While his current work aligns with his early interests, it is decidedly unexpected. Stuart graduated from the University of Calgary in 2003 with a fine arts degree and specialization in painting and fine art theory. After graduation, he eventually found himself teaching English in Japan. His plan was to make some cash and then take the silk road to Europe where he could re-focus on art. Instead he wound up working at a media company in Tokyo, and VJing (creating multimedia video performances) in Tokyo night clubs. It wasn’t such a bad deal. Stuart got into the clubs without cover charge, drank for free with his friends, and undoubtedly scored some cool points for anyone counting.

From the VJing, a natural evolution occurred.

“It was here’s a fashion show, or here is an event and we need custom content,” said Stuart. “Then it was a steady progression into video art installations associated with brands.”

The question of how to make a career as an artist—one that has troubled artists for centuries—answered itself. In this regard, Stuart is incredibly fortunate. He can do what he loves, fulfill his desire to create, and—he hopes—lend to a collective betterment of society by increasing arts’ accessibility, and lowering barriers of entry into the world of art.

“If we are talking about Joe Average, are they interested in going to the art gallery? Probably not,” he says. “But would they be interested in having an engaging art experience beyond their normal lives? Probably…I would like to make that a possibility…because hopefully it can deepen the soul, or deepen the potential for human expression.

“It might not get someone interested in art, but it might get someone interested in a whole realm of possibilities for expression and experience.”

Stuart tells me a story of the great 18th century artist Thomas Gainsborough, who loved nothing more than to paint landscapes. His landscapes though, weren’t selling. In his era, all the money was in painting portraits. So Gainsborough sought out rich patrons in the country side and suggested that he do their portraits with a sprawling landscape behind them. That way, Gainsborough painted their portrait, meeting his financial needs, and simultaneously getting the satisfaction of doing what he loved: Painting landscapes.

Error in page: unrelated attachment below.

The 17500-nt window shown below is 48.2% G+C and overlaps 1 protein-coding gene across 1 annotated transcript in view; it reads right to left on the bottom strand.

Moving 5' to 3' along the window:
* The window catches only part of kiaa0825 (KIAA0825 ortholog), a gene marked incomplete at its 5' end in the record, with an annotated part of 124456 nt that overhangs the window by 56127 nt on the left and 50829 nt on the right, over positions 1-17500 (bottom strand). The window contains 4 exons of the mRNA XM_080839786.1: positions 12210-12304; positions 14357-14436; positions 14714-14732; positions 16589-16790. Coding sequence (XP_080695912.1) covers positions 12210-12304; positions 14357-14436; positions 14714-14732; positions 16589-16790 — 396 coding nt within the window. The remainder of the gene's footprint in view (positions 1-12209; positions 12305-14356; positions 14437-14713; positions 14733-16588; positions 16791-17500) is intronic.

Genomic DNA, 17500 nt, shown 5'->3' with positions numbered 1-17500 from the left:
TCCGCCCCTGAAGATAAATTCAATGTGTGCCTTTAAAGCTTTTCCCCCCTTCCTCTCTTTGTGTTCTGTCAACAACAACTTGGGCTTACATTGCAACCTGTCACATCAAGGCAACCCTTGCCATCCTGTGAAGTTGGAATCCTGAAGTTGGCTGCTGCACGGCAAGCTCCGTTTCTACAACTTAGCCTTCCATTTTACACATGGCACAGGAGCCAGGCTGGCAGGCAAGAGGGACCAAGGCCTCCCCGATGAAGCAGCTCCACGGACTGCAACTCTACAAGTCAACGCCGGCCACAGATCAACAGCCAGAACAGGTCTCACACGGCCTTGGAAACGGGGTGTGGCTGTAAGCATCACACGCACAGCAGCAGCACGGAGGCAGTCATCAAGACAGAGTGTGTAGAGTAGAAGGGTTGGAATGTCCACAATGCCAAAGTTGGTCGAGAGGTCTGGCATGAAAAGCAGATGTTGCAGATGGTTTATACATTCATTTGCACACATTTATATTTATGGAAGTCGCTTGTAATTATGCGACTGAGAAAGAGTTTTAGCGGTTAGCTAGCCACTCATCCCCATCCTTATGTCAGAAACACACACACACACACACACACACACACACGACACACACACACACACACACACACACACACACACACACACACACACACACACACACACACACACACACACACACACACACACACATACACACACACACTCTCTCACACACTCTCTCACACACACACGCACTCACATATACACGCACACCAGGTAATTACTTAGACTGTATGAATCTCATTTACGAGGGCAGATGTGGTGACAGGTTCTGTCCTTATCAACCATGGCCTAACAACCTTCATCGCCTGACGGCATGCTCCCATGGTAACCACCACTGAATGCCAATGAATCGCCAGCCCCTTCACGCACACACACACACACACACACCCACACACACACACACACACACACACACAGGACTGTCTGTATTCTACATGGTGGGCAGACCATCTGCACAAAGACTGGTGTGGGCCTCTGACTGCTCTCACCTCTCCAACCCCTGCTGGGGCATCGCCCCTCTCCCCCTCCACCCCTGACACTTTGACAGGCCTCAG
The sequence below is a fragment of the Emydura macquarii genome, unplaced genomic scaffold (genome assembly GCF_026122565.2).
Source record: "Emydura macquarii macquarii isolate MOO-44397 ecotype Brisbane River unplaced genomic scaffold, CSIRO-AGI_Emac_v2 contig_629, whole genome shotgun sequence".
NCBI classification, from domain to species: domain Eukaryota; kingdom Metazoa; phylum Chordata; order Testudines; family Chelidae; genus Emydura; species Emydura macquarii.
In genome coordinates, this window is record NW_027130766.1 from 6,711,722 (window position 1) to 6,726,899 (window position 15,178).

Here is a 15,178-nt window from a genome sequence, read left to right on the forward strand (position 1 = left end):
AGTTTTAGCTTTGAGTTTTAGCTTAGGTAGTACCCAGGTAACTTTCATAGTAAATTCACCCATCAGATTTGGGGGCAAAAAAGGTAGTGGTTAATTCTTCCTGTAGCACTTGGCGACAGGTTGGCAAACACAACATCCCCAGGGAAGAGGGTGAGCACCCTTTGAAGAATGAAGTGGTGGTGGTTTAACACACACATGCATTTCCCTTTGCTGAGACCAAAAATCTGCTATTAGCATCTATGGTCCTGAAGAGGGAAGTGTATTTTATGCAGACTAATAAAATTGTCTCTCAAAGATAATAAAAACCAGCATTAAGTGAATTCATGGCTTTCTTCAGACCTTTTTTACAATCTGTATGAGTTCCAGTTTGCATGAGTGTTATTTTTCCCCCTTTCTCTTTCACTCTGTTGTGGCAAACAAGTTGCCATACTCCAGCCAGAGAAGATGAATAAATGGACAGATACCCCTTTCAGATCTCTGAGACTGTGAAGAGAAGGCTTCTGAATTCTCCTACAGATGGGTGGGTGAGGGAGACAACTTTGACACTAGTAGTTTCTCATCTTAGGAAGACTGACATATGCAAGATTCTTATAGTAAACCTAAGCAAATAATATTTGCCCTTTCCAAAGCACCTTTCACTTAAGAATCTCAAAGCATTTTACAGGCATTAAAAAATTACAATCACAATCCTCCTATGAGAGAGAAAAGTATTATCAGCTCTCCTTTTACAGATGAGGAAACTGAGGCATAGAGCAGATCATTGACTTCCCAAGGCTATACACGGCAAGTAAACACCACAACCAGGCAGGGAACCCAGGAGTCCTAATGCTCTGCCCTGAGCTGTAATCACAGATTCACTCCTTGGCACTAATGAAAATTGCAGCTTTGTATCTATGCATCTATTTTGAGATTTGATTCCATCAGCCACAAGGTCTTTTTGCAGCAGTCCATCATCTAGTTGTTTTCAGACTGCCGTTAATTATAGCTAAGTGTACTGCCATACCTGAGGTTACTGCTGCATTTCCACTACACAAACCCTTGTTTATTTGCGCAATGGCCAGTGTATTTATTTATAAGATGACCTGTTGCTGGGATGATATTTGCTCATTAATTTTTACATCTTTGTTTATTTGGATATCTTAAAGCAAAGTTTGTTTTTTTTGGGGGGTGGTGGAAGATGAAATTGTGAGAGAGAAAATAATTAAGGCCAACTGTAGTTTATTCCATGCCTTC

It seems Stuart has taken a page from Gainsborough’s book: Trojan horsing his artistic passion into a more lucrative world.

“I would be making art no matter how it goes,” Stuart told me, before pausing with remiss, and asking, “At the same time, [I wondered] how do I find a living at making art?”

Do what you love, we’re told, and money will come. It’s an undeniably beautiful sentiment, although one most sensible people find just a tad optimistic. Transforming your passion, interest, and drive into a steady income is no easy task. Stuart Ward has managed to do all three.[[]]

Sakura Illumination Tour, projected media and programmed led lanterns, Vancouver Parks (images shown from Charleson and Queen Elizabeth Parks) April 2013.

Illuminating Port Coquitlam, interactive installation, February 2013, Port Coquitlam Recreation Complex. 2x ~5m screens. A publicly funded interactive installation for the centennial featuring heritage and contemporary images of the city.
Left: View from outside.
Right: View from inside.


The hidden nature of beauty – 2 of a series of 8, oil on wood, 28”x28” each, 2003, first exhibited 2004 at Birds and Stone Gallery.


Moving Forward, a projection mapping submission for Zushi Media Arts Festival, 2012, Tied for 2nd place (Judges’ ranking)
~35m x ~8, Zushi, Japan.
Above: emerging lights
Below: building shatter


Op Art Projection Installation, CBC Studios, client: Art For Life (a fundraising event for Friends For Life) Vancouver, Canada.
Projected image size: ~10m wide.


Opening performance, a collaborative between ballet dancers, organist, dj and visual performance artist at TEDxVancouver 2012. The Orpheum Theatre, Vancouver, Canada.
Above: Photograph from the performance.
Below: Still image from the video performance graphics


Stage design and projection mapping graphics design for Yumi Katsura’s Grand Collection in Tokyo, Japan, 2013. Stage size: 18m x 18m x 0.9m.


Projection mapping graphics design for Yumi Katsura’s Grand Collection in Tokyo, Japan, 2012. Backdrop size: 12m x 7m.


Hexahedral Mapping Presentation, projected imagery on found plywood structures, ~2.5m wide. VIVO Media Arts, May 2013.


Hexastar projection mapping sculpture, projected imagery on prepared wood sculpture, 48”x48” 2013. Exploring the relationship between perception, reality and illusion, an ongoing project. First exhibited at Lab Art Show.